As a result, the oilsands industry is now a ten times greater climate burden for each Canadian, than the U.S. military is per American."

So the US Military is now eclipsed by Canada's oilsands in Alberta, another massive source of carbon emissions that are not included in the computations for emissions and per capita assignments. This is a very, very serious issue that somehow never gets on the table. Without accurate accounting for all fossil fuel emissions, it's nearly impossible to create an accurate carbon framework back at the UN level. And thus all efforts come to naught.

Friday, July 30, 2021

New Sheriff in Town


The new Biden administration has awakened the Federal beast, which is stirring with new life on the carbon issue. Biden’s pledge on Earth Day 2021 is in line with what environmental groups and hundreds of executives at major companies have pushed for. The president announced the target at the closely watched global leaders’ climate summit on April 22, during which he hopes to urge global cooperation to address the climate crisis.

“This is the decisive decade,” Biden said at the summit on Thursday morning. “This is the decade that we must make decisions to avoid the worst consequences of the climate crisis.”

“This is a moral imperative. An economic imperative. A moment of peril, but also a moment of extraordinary possibilities,” the president said.

At the state level, California is setting policies in concert with many organizations that are moving ahead with their goals and solutions to the carbon emission emergency that has been declared. The architects and contractors are already developing their methods for reducing not only emissions, but are also the decarbonization strategies that drastically reduce the impact of construction in cities and towns. This is being done in concert with the American Institute of Architects California (AIACA) and Architecture 2030 leadership by Ed Mazria FAIA.

Rocky Mountain Institute, headed up by Amory Lovins, is working with industry to transform the global energy system to secure a clean, prosperous, zero-carbon future for all. They are developing zero-carbon roadmaps for harder-to-abate sectors; accelerate development and deployment of breakthrough technologies; cultivate zero-carbon industries and ecosystems. These are some of the goals of their China program.

The response to the climate change issue has several major policy supporters that share similar climate goals. Recognizing that buildings account for nearly half of global CO2 emissions, the Carbon Leadership Forum, a non-profit organization at the University of Washington, is dedicated to accelerating the transformation of the building sector to radically reduce the embodied carbon in building materials and construction through collective action. This group's document was published in March 2021. To learn more about different policy initiatives related to embodied carbon or track updates on the policy initiatives in this document, visit the Carbon Leadership Forum’s Policy Toolkit.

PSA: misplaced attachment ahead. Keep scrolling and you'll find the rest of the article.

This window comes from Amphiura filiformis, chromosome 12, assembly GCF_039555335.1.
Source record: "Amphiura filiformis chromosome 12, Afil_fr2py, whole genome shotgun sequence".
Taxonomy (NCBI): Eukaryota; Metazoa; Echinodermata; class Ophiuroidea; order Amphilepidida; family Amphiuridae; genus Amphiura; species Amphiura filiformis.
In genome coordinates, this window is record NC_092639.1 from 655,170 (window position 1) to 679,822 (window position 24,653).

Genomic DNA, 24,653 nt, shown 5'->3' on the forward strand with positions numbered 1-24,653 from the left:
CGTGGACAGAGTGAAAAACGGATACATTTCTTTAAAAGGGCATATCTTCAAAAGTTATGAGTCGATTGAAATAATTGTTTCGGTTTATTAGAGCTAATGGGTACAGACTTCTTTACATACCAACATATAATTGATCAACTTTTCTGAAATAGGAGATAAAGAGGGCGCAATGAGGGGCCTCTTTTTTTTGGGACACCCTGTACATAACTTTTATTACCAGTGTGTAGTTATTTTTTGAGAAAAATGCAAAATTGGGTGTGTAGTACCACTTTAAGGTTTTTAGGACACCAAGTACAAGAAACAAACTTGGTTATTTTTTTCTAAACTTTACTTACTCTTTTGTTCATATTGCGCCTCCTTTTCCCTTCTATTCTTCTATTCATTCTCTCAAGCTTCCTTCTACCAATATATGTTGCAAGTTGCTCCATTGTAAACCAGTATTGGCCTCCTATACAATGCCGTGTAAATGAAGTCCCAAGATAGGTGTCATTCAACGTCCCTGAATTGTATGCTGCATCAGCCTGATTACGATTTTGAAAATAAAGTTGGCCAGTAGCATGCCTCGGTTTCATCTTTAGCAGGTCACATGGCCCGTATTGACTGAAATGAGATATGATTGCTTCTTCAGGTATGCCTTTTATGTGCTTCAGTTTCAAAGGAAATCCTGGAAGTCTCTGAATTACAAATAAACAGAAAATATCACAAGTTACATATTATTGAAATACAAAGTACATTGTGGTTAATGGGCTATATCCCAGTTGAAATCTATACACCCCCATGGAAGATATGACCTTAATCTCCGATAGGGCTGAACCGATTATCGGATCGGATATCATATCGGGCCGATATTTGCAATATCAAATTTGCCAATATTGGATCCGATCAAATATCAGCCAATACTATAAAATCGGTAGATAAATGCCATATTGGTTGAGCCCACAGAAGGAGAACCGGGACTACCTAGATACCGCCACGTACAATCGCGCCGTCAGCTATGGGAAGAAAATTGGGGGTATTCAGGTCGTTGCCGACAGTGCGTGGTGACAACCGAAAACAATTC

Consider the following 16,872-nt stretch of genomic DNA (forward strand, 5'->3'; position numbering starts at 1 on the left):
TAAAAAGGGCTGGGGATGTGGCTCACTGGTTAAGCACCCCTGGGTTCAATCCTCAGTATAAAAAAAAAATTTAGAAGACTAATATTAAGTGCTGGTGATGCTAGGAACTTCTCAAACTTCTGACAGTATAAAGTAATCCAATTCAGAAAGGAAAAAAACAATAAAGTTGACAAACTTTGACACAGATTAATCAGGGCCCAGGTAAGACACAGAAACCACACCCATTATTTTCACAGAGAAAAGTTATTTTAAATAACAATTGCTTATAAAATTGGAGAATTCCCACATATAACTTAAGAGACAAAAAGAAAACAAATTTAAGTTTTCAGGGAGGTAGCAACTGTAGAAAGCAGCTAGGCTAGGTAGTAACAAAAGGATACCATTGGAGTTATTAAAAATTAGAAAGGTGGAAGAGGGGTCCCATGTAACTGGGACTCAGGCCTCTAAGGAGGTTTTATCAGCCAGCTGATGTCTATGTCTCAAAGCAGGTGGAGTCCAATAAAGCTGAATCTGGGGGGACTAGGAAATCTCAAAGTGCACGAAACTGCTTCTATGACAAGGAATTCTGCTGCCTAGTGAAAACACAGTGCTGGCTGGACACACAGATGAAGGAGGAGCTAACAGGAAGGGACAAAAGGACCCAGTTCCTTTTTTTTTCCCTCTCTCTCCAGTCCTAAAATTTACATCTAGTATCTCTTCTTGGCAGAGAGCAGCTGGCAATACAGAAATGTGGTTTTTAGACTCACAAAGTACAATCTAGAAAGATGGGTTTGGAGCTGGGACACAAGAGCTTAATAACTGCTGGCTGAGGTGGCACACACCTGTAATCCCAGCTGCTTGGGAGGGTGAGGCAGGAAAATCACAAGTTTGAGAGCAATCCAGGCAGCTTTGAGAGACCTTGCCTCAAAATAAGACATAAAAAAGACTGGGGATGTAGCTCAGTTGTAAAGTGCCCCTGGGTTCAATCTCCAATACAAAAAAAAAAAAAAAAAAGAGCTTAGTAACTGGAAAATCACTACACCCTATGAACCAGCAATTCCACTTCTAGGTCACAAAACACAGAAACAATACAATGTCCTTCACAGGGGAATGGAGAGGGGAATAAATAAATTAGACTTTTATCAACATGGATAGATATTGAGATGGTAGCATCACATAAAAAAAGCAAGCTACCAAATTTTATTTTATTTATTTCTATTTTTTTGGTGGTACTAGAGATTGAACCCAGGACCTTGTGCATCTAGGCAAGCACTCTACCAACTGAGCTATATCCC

The goals of the UNFCCC policies of 1.5C established in Paris are facing some serious pushback by the fossil fuel industry. It's not just a disinformation campaign, but steering governments to implement actions that will keep the oil flowing. For example, a human rights lawyer is facing prison for holding an oil giant to account talks about his Kafkaesque case.

"One of the critical facts is it’s not an accident. It’s a deliberately designed pollution event where Texaco decided to do it this way, essentially to play God with the people of Ecuador in order to save $2 or $3 a barrel of oil produced. The net result today, 50 years after this started, is you have the world’s worst oil disaster. You have thousands of people dead or dying from exposure. You have virtually no medical care. You have indigenous groups decimated, on the way to extinction because the forest is now poisoned by these deliberate acts of destruction. It can no longer sustain the culture, so it’s a disaster from every angle."

And at the same time, cities face new roadblocks in their quest to decarbonize buildings with policies that cripple efforts by local governments to establish sustainable policies.

The International Code Council (ICC) — an organization that manages building codes for much of the U.S. — this month removed the rights of local governments to vote on future energy efficiency building regulations, a move that could have major implications for cities as they seek to reduce their greenhouse gas (GHG) emissions within building sectors, according to industry experts.

So we're looking to Biden's leadership to help untangle these issues and policies that are colliding in the US as well as the global community acting under the United Nations oversight.

Update 10/8/21: Take three steps to begin designing zero carbon buildings today

Update 10/9/21:  CarbonPositive: COP26 

Wednesday, June 30, 2021

Approaching the Endgame


The World Meteorological Organization maps out the heat of climate change in June. An exceptional and dangerous heatwave is baking the Northwestern USA and Western Canada in areas which are more synonymous with the cold. Temperatures have reached more than 45.0°C on consecutive days, with extremely warm nights in between. The destructive impacts of climate change have been anticipated by climate scientists for decades. The accelerating damages from overheating the biosphere have been shown to be even worse than we've expected, and it's happening faster and faster. The ClimateReanalyzer map above shows the massive heat that's currently sitting in a dome over western Canada and the United States.